The Best Way to Parent Your Children


When reading John chapter seventeen, one can’t help but notice the fervent prayer of “unity” that Jesus prayed in the last hours of His death. In particular, these verses have always stood out to me:

Neither pray I for these alone, but for them also which shall believe on me through their word; That they all may be one; as thou, Father, art in me, and I in thee, that they also may be one in us: that the world may believe that thou hast sent me. And the glory which thou gavest me I have given them; that they may be one, even as we are one: I in them, and thou in me, that they may be made perfect in one; and that the world may know that thou hast sent me, and hast loved them, as thou hast loved me. ~ John 17:20-23, KJV

In reading that we gain an understanding of how important unity is for believers. And the reason it’s important is because we bring glory to God when we reflect a unified church. We are a living testimony to the life of Christ and that testimony is strengthened when the body of Christ is whole.

Matthew Henry writes, “Our Lord especially prayed, that all believers might be as one body under one head, animated by one soul, by their union with Christ and the Father in Him, through the Holy Spirit dwelling in them. The more they dispute about lesser things, the more they throw doubts upon Christianity. Let us endeavour to keep the unity of the Spirit in the bond of peace, praying that all believers may be more and more united in one mind and one judgment. Thus shall we convince the world of the truth and excellence of our religion, and find more sweet communion with God and his saints.”

Let’s look at the flip-side for a moment and consider a scenario. Say I have a problem with a woman at church and I write about my frustrations openly on my blog. And let’s say that this woman talks about it at play group. By doing that, what we are showing the world is a fractured church where members are at war with one another rather than a body that is functioning well, and communicating in love and with order. God is not a God of confusion, and neither should we be.

This is how we are instructed to handle disagreements:

If your brother sins against you, go and show him his fault, just between the two of you. If he listens to you, you have won your brother over. ~ Matthew 18:15, NIV

Further instruction is given in Matthew 18 for those who can’t resolve their problems alone. But I won’t get into that today because I’m simply making the point that unity should be achieved behind closed doors.

With that thought in mind consider how this message is a benefit to the family unit. The best way to parent our children is to parent together. When children see two parents raising them with one heart and mind they see order instead of confusion.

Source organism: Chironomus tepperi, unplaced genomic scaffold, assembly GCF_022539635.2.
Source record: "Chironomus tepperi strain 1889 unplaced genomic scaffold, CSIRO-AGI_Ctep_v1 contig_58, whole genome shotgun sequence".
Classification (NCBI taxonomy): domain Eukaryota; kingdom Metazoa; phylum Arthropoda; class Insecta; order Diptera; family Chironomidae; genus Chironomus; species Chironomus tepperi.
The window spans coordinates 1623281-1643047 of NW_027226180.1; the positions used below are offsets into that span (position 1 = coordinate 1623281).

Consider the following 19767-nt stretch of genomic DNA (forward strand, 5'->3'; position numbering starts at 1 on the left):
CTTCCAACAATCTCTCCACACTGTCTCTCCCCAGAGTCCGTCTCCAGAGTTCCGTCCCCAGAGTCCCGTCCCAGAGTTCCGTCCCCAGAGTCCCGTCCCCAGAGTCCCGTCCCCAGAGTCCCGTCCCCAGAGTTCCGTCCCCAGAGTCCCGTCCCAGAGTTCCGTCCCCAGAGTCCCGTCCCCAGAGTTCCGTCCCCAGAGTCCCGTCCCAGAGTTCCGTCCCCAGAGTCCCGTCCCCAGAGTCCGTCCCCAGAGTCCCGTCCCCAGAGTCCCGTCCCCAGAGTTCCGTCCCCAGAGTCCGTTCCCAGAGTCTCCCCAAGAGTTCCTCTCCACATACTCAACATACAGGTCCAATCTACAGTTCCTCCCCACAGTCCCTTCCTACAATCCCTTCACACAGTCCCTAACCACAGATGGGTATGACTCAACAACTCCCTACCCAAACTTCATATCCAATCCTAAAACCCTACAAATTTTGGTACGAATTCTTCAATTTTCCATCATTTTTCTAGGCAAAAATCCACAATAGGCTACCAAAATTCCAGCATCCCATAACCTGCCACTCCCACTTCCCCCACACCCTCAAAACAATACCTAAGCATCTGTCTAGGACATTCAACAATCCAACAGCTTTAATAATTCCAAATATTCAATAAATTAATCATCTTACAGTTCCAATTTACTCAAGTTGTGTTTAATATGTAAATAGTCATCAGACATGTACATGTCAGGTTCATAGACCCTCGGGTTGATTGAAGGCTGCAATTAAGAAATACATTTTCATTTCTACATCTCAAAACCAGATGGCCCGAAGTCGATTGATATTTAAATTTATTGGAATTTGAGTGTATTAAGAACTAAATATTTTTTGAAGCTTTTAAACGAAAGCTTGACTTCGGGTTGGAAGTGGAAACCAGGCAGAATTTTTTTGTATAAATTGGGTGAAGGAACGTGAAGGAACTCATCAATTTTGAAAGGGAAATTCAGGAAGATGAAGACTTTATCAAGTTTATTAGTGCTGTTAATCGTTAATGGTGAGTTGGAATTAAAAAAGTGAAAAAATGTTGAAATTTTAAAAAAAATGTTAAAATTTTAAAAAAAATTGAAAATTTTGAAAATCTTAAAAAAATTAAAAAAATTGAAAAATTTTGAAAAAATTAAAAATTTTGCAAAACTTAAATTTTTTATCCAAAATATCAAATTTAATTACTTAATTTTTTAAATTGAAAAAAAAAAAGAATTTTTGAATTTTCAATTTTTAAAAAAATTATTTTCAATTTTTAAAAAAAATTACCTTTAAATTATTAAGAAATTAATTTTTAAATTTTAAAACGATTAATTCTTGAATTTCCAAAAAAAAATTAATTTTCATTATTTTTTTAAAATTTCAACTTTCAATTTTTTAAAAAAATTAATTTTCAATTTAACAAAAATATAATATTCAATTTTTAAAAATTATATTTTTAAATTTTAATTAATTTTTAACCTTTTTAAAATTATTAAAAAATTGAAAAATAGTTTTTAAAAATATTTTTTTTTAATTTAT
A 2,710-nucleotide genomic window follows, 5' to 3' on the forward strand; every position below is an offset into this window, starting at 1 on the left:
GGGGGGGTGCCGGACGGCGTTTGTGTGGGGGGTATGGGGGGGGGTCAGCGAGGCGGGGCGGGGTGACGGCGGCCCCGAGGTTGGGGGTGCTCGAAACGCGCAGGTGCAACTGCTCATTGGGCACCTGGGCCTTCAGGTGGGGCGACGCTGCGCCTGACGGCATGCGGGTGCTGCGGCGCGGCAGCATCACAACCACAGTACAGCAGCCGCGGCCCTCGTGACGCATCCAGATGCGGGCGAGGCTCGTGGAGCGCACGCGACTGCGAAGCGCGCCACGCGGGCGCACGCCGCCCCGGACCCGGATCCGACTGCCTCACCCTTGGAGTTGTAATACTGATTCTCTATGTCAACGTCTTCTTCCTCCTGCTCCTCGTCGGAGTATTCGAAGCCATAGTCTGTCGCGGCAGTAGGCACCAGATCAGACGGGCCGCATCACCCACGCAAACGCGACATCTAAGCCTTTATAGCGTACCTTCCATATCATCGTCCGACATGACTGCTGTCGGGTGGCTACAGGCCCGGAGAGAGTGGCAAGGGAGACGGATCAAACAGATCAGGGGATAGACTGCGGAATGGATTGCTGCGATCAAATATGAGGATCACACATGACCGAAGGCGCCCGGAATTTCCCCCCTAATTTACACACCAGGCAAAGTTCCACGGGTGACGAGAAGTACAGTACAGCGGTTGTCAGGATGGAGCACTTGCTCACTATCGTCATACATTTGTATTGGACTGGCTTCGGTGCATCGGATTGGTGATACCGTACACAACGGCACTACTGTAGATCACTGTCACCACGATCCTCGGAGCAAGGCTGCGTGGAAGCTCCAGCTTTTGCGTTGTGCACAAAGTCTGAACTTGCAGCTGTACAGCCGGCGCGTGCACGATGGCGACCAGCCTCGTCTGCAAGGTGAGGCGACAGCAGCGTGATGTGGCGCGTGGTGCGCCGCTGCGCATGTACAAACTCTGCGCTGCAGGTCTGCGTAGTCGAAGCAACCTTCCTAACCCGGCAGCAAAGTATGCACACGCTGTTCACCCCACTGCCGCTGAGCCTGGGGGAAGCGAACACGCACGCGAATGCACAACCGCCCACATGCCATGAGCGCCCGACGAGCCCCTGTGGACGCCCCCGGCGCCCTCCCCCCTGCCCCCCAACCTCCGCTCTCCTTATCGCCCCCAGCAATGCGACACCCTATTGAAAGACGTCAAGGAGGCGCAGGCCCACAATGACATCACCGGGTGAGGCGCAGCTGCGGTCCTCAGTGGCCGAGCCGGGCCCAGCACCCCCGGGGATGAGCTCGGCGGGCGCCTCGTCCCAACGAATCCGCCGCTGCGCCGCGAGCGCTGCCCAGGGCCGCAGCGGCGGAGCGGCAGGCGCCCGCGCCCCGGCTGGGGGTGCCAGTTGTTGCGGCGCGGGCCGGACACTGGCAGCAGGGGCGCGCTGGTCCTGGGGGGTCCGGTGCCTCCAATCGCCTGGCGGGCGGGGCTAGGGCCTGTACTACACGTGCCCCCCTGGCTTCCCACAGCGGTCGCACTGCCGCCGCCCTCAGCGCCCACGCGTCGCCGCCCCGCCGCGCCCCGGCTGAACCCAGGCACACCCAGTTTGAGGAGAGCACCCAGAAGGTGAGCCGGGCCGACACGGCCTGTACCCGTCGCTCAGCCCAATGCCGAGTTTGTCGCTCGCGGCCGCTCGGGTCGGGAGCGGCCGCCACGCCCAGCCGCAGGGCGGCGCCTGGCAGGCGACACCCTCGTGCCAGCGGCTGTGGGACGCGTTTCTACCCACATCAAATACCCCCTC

When parents are headed in two different directions, we develop a fracture in the family unit that can be detrimental to our children.

One example is when parents argue in front of the kids. Not only is this dis-heartening to children, it also models a lack of love and respect to our spouse. If we want our children to seek out good relationships when they are older then we must show them what that relationship looks like today. We can start by discussing disagreements behind closed doors. How do we do that? We make an effort to exercise self control.

Of course we should display loving communication in front of our children–that’s how they learn–but if we’re pointing out a fault in our spouse or if an argument is getting heated, we need to exercise self control and bite our tongue until we’re alone together.

A second example is dissing our spouse when he’s not around, or showing a lack of respect for him when he is absent. I want my sons to find wives that respect them, and therefore I need to show them what that picture looks like today. In the same way I want my daughter to respect her future husband. (and vice versa for both). I must teach them these lessons today, as they’re growing before me. That window of opportunity is only open so long.

You are loved by an almighty God,

Darlene Schacht




  • Sue

    This is a great message! I have one question though, because I hear this all the time. Parents are constantly told not to argue in front of their children, and I would wholeheartedly agree if this means out of control behavior, but then, that shouldn’t happen behind closed doors either. As to arguing, even to the point of obvious disagreement, if we always hide that from kids, and hide the process of working through that to a loving, respectful resolution, how on earth do kids learn that behavior? Our culture won’t teach that, and after spending most of 26 years of parenting in hiding it, I’m wondering if we should be more open and show our kids that even in disagreement, we must be unified in pressing on to that loving, respectful resolution.

    • Darlene Schacht

      I tried to be careful about how I worded that because I think that there is healthy conversing in front of children and then there are some things that should be discussed behind doors. For instance, if you don’t like the way that your spouse is doing something, there’s no need to mention that in front of the children. Many of these things can be discussed in private.

      I come from a home (before my parents were Christians) where arguing and yelling was the norm. It was horrifying to listen to. It’s an experience I wouldn’t want any child to go through. And yes–people should have the self-control to not argue at all. Loving communication is the goal. But if arguments start getting heated, keep it private.

      Another example. If you don’t like the way that your spouse is parenting, discuss it in private and work out a solution together.

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